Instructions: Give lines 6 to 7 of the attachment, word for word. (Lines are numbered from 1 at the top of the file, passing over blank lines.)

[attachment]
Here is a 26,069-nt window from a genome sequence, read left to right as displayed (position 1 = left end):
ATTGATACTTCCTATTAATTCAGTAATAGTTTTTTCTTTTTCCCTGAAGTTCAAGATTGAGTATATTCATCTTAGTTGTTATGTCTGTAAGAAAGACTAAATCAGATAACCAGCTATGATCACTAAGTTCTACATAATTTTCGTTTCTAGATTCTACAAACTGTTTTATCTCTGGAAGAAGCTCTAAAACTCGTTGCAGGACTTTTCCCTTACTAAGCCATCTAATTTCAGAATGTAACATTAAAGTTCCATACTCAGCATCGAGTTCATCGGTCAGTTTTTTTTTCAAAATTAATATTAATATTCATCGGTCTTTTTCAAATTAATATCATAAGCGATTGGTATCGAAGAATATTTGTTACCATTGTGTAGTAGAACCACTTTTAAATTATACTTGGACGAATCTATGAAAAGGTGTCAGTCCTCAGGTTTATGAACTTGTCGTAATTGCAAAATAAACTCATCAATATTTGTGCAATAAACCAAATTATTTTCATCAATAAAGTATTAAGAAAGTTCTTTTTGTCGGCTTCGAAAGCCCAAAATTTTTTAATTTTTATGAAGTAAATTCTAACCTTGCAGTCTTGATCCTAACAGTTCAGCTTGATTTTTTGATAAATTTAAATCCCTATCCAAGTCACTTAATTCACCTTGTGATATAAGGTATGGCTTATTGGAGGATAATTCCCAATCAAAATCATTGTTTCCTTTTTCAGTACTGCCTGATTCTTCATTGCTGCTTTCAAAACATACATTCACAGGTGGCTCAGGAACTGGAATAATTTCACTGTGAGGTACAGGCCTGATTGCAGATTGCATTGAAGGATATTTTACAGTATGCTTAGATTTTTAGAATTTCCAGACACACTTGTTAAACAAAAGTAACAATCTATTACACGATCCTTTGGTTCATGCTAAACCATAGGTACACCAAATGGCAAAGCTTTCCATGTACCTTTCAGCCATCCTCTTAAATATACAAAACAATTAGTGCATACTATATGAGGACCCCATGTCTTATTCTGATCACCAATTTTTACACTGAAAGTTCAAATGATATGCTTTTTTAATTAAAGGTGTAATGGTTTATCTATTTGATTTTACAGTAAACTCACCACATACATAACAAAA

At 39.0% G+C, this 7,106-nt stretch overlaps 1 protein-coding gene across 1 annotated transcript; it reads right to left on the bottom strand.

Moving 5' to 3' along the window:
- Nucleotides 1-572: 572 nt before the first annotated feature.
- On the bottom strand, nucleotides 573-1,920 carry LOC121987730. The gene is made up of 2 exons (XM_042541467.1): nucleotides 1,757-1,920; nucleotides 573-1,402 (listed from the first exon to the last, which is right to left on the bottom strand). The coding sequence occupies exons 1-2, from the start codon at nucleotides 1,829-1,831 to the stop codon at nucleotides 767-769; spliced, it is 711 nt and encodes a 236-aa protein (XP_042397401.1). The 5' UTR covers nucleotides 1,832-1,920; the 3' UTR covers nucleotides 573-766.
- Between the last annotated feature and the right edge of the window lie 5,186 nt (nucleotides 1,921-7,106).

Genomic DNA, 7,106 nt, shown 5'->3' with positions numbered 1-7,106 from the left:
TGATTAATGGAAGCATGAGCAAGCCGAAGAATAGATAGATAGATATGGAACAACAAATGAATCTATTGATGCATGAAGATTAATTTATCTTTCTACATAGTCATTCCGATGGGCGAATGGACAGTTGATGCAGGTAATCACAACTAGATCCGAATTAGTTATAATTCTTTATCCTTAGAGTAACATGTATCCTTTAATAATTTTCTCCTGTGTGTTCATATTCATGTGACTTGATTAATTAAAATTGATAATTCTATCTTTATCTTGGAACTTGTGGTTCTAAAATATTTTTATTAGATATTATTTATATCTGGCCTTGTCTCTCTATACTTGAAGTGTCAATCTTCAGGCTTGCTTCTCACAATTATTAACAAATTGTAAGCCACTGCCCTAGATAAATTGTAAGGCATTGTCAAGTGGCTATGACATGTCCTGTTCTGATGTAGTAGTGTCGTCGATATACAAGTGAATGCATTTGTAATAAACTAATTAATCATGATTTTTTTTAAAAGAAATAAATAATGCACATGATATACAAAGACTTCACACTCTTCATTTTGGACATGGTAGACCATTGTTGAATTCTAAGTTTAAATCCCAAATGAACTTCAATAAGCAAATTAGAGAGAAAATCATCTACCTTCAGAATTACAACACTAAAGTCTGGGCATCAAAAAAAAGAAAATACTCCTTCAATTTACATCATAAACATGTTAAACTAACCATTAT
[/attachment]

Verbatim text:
- On the bottom strand, nucleotides 573-1,920 carry LOC121987730. The gene is made up of 2 exons (XM_042541467.1): nucleotides 1,757-1,920; nucleotides 573-1,402 (listed from the first exon to the last, which is right to left on the bottom strand). The coding sequence occupies exons 1-2, from the start codon at nucleotides 1,829-1,831 to the stop codon at nucleotides 767-769; spliced, it is 711 nt and encodes a 236-aa protein (XP_042397401.1). The 5' UTR covers nucleotides 1,832-1,920; the 3' UTR covers nucleotides 573-766.
- Between the last annotated feature and the right edge of the window lie 5,186 nt (nucleotides 1,921-7,106).